Reportedly set to sell at a very affordable $200 by year's end, the camera is expected to feature a medium zoom lens, a pop-up flash and, most important, the ability to record up to 75 digital images made while the camera simultaneously takes the same image on regular APS film. The camera accomplishes this bit of magic via a beam-splitter in the viewfinder that simultaneously sends the image to the film and to a tiny CCD imager. An internal memory crammed into the camera's small body will store the images unless and until they are intentionally erased, downloaded or overwritten by new images once the camera reaches its 75 digi-pic maximum.

In addition, the tiny P&S will be offered with Kodak's unique docking station and software that allows for almost effortless downloading of electronic images to a home computer.

Thus the consumer will have the advantage of an e-pic (albeit suited mainly for web use or small prints) as well as a film negative of the identical image that can be made into higher quality, longer lasting prints, to be used by themselves or for scans. Caveat: this still is APS, offering the tiniest negatives since those in the old Minox spy cameras. So don't expect any printed images over 4x6 or 5x7 to be worth a damn. But, hey, it's a snapshot camera.

One amateur photo mag calls Kodak's new Easy Share camera "either a daring or reckless leap into uncharted territory." But in fact I am hard-pressed to see anything reckless about it. Consider:

– It's cheap; only 200 bucks.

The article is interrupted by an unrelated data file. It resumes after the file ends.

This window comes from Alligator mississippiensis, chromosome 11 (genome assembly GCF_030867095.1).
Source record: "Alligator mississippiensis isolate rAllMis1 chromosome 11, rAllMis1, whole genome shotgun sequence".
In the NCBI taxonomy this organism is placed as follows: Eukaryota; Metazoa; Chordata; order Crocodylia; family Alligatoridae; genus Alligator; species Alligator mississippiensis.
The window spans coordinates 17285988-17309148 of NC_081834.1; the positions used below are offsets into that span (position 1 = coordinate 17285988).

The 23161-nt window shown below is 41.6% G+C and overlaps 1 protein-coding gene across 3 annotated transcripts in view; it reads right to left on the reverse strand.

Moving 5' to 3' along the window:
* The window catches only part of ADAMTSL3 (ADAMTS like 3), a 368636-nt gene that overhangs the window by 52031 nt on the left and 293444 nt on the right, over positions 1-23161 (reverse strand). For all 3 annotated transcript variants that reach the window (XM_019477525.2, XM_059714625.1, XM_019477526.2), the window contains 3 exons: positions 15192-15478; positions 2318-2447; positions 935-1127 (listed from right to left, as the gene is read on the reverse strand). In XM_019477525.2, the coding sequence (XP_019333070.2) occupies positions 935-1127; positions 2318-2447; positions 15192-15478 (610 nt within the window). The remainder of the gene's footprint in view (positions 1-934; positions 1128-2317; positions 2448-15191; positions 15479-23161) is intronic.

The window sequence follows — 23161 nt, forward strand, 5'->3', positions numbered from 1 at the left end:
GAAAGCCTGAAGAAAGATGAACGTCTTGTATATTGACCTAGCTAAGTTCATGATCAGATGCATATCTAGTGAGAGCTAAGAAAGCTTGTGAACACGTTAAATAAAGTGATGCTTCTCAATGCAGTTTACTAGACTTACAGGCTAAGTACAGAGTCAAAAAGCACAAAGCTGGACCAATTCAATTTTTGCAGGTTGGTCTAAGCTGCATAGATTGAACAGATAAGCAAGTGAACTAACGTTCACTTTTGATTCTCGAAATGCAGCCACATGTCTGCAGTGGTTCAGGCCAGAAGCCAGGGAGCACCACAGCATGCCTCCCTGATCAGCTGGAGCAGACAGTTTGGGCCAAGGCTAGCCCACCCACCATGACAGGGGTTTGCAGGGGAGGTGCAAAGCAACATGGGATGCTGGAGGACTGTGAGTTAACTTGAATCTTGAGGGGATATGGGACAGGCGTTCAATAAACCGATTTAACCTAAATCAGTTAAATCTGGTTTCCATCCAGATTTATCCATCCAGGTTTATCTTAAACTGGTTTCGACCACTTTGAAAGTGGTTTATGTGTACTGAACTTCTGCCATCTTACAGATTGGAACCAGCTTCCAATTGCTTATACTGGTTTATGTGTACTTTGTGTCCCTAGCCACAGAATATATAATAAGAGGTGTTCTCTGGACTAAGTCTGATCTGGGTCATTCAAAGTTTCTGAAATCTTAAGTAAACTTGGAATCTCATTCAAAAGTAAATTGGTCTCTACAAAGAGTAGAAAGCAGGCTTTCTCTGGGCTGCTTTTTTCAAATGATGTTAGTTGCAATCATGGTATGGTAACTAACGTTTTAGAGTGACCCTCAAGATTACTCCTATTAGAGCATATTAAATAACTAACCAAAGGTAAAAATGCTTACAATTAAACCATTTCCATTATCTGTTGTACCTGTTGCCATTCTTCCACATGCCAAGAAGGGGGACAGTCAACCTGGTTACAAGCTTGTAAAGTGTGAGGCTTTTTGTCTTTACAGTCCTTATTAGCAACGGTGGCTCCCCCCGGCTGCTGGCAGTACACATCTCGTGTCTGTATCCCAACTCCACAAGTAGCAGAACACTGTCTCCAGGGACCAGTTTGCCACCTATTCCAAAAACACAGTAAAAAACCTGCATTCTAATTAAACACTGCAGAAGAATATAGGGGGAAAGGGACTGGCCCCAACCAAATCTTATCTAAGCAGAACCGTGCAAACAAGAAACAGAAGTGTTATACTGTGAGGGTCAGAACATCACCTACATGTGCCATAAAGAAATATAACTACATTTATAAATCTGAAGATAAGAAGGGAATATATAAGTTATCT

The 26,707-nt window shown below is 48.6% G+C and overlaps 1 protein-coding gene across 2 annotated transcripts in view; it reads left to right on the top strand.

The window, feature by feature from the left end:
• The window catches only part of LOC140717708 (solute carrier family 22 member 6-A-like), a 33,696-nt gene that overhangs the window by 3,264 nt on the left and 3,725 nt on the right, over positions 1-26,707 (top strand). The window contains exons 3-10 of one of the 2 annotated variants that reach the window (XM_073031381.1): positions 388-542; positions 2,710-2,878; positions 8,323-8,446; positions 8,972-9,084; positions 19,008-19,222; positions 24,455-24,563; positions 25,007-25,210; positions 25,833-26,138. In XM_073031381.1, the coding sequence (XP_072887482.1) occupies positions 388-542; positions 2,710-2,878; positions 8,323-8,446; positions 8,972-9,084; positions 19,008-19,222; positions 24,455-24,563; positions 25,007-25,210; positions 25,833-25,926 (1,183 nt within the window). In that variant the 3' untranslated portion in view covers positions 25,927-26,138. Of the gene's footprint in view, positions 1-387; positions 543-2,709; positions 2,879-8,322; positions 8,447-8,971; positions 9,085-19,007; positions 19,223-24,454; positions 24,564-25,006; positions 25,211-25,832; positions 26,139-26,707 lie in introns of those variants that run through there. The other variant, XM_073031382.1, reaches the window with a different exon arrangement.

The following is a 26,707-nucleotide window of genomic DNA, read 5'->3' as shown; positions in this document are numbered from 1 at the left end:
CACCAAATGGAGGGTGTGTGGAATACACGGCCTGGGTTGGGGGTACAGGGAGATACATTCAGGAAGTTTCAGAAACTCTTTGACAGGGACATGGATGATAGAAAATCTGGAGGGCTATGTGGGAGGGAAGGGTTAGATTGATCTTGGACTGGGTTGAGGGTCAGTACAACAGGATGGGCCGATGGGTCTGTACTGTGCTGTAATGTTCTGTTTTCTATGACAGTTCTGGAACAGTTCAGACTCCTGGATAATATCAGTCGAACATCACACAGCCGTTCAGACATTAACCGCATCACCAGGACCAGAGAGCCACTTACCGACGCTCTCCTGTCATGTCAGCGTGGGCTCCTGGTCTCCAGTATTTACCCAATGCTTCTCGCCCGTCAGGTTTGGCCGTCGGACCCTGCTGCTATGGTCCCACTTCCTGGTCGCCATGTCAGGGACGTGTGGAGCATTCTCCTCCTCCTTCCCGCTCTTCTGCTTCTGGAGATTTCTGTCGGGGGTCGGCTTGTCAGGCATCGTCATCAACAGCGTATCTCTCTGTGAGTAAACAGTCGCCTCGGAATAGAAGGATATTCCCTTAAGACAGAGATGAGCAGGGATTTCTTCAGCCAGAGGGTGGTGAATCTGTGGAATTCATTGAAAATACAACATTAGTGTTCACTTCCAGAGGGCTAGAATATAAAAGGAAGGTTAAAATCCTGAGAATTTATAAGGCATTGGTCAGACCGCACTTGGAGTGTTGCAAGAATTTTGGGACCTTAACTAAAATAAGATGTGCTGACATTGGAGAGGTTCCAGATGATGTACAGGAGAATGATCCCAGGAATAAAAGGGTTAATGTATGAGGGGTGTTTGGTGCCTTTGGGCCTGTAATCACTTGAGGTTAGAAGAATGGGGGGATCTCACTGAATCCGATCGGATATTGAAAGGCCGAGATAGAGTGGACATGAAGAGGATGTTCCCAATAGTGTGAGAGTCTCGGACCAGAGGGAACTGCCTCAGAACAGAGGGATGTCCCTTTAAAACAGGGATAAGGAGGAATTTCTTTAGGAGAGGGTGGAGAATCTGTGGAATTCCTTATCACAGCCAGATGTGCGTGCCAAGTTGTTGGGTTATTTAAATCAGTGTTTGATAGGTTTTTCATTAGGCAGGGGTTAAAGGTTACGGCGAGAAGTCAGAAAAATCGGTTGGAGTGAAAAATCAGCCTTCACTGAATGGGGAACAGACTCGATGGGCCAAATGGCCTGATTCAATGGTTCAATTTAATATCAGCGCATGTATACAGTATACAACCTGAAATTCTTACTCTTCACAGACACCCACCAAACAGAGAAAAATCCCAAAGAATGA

– It's aimed at non-techie amateurs, arguably the largest cohort of the camera-using public.

– It'll be easy to use and will provide a previously unavailable benefit [identical digital and film pictures.]

Oh, and one other thing:

– It's way cool.

Cooler, in my view, than under-powered digicams, coupled with MP3 players, or tiny Polaroid cameras offering "fun" snapshots the size of Band-Aids.

What is more intriguing is whether such a breakthrough in photo technology can make the leap from the amateur to professional market – a wide gulf requiring a huge commitment in very expensive R&D.

But it is as gulf that I think is worth leaping.

I assume such a pro-level hybrid camera would have to be in 35mm, if for no other reason than to appeal to the widest pro and serious amateur market possible. I have no idea whether this hybrid system would best be suited to SLR or RF cameras. My suspicion is that it would be easier to do in rangefinder, but would be more saleable in SLR, by far the more popular 35mm system.

Such a hybrid camera could all but do away with Polaroid proofing and the always looming possibility, especially during an intense portrait shoot, that your subject's best expression was made earlier on a proof, not later on film. [Of course, this is just what bankrupt Polaroid Corp. needs right now.]

Finally, if my surmise is correct: that this hybrid technology would work easier with non-SLR systems [ie: with viewfinder point and shoots or with real rangefinder cameras] maybe it will be time to dust off the design for that non-blinking SLR viewing screen and incorporate it into a camera that will lead all of us further into the 21st century.

Frank Van Riper is a Washington-based commercial and documentary photographer and author. His latest book is Talking Photography (Allworth Press), a collection of his Washington Post columns and other photography writing over the past decade. He can be reached through his website www.GVRphoto.com.


Talking PhotographyAlready acclaimed as the photographer's bedside companion, Talking Photography (Allworth Press, $19.95) is award-winning Post photography columnist Frank Van Riper's ten-year collection of his favorite photography columns and essays. This lavishly illustrated paperback already has garnered rave reviews from all walks of photography for its breezy, informative style and unbounded enthusiasm for making pictures.

To order directly, go to: Allworth Press

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Frank Van Riper Archive:

There But For The Grace...

Making Book(s)

The Muralist

Digital Proofing

A Leica for the 21st Century

Mamiya's Drop-Dead Digital